Jim Maser, president of Pratt & Whitney Rocketdyne, was the first speaker:
It's really a pleasure and honor to be a sponsor of this great event, and I can
tell by looking at the audience that a lot of you are probably saying, "This
guy probably wasn't even born when Saturn was flying." I actually
was. [laughter] I was in grade school and I have to tell you a story about
1969 when the moon landing occurred. As with everyone, we were plastered
in front of the TV, watching every minute, and once we were on the moon,
there was actually a shot of the Earth. My dad looks over at me and says,
"Look, Jimmy, it's the Earth. Go outside and wave." [laughter]
I'm proud to say that I did not go outside and wave. [more laughter] But I
was, in fact, hooked on space from then on, and I have to tell you that it's a
great honor to be here as part of the Saturn/Apollo Reunion. Just to be
standing next to the Saturn V/Apollo vehicle, and to know that I'm running the
company that had 32 engines on that rocket. It's just incredibly impressive!
The F-1, one of the largest liquid engines ever built in the history of rocket
science, one and a half million pounds. Five of those on the first stage.
Seven and a half million pounds at liftoff thrust. It's an incredible rocket!
I really wish I had seen it launch, but I didn't.
But, I do get to see the shuttle launch. I go to every one. They're going to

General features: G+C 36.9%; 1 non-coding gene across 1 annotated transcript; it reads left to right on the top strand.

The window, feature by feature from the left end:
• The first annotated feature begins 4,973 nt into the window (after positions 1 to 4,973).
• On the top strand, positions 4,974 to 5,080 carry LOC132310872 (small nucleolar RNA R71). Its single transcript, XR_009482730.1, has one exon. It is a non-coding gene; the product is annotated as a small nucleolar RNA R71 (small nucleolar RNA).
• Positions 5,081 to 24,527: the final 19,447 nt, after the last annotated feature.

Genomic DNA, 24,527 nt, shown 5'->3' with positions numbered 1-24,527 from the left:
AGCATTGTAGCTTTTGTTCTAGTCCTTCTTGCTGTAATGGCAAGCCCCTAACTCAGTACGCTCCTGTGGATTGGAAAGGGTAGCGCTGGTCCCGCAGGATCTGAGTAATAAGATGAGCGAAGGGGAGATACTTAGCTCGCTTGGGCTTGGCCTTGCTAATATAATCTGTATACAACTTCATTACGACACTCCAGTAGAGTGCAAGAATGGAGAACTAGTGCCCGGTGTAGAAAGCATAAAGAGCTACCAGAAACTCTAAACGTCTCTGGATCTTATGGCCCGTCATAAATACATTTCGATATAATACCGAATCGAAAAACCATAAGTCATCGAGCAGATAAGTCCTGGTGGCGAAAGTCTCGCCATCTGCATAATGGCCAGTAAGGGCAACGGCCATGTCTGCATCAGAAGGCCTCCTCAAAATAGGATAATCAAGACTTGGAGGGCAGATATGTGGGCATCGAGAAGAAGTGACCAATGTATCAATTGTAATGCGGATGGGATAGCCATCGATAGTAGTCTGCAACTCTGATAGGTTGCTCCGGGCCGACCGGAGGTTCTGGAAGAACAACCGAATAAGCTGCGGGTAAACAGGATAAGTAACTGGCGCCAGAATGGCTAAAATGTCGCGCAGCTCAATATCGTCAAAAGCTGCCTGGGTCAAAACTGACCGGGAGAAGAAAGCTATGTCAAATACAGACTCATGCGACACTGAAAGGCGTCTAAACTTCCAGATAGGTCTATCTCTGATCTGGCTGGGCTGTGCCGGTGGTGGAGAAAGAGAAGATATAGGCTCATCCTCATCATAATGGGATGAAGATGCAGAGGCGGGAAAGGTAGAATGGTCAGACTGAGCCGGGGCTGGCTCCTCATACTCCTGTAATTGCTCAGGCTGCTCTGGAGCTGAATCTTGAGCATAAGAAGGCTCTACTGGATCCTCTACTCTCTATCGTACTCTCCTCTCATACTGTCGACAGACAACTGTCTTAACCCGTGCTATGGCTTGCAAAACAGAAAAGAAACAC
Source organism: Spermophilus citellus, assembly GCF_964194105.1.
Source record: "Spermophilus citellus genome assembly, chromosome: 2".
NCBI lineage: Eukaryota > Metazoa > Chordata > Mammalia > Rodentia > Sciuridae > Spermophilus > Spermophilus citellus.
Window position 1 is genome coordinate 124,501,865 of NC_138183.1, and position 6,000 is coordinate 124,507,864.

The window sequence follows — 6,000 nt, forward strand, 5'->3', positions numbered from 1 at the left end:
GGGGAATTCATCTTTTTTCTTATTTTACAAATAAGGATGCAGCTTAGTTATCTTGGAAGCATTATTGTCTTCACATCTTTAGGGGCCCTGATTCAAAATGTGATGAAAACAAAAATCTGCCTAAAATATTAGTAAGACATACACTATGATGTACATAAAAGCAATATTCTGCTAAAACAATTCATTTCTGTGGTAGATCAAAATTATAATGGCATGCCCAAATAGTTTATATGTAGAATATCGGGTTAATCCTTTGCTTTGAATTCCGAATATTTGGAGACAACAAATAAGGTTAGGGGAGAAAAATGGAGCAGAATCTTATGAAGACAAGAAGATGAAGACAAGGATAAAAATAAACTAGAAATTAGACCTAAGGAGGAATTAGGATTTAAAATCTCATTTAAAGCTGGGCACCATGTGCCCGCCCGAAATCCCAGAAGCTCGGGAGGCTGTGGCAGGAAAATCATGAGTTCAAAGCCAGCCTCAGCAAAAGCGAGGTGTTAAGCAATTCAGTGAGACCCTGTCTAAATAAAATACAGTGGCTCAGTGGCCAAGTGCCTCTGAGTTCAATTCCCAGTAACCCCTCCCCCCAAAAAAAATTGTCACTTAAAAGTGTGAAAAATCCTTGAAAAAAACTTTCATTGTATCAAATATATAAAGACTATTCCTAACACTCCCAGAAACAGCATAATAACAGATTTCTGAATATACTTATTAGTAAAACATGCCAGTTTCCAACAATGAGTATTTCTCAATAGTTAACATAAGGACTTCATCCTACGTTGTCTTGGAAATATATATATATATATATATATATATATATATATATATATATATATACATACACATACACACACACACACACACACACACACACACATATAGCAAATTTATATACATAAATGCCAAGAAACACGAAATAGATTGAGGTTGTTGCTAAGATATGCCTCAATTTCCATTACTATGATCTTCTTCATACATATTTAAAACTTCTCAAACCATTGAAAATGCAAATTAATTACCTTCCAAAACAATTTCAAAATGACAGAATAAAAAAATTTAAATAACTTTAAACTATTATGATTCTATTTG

launch through 2010, and if you haven't seen one, you have to get down to see
it, because it's incredible. It's a great experience.
We have three engines on that, and I'm really looking forward to the first
launch of the Ares program a few years after we retire the shuttle. That's got
our J-2 engine, which started on the Saturn V, five on the second stage and one
on the third, a newer version of that on the Ares upper stage, and Rocketdyne
products on the Ares V lay in the next decades.
It's a really exciting time. Larry referred to the people who worked on
Saturn V getting the next generation excited; well, that's me and I'm looking
forward to getting the next generation excited as we go to the Ares. I think
that's a great big part of this event.
But, all this talk about human spaceflight wouldn't be anything without talking
about humans, so it's really my pleasure to introduce to you the man who served
as pilot on Apollo 7 and he served with Wally Schirra and Donn Eisele back in
1968. He holds undergraduate and graduate degrees in physics from the
University of California Los Angeles, and prior to joining NASA he served as a
scientist with the Rand Corporation. In addition to working with NASA, he
served in the Navy and the US Marine Corps. Col. Cunningham's last assignment
at Johnson Space Center was chief of Skylab Branch of Flight Crew Directorate.
Ladies and gentlemen, I am honored to introduce to to you Col. Walter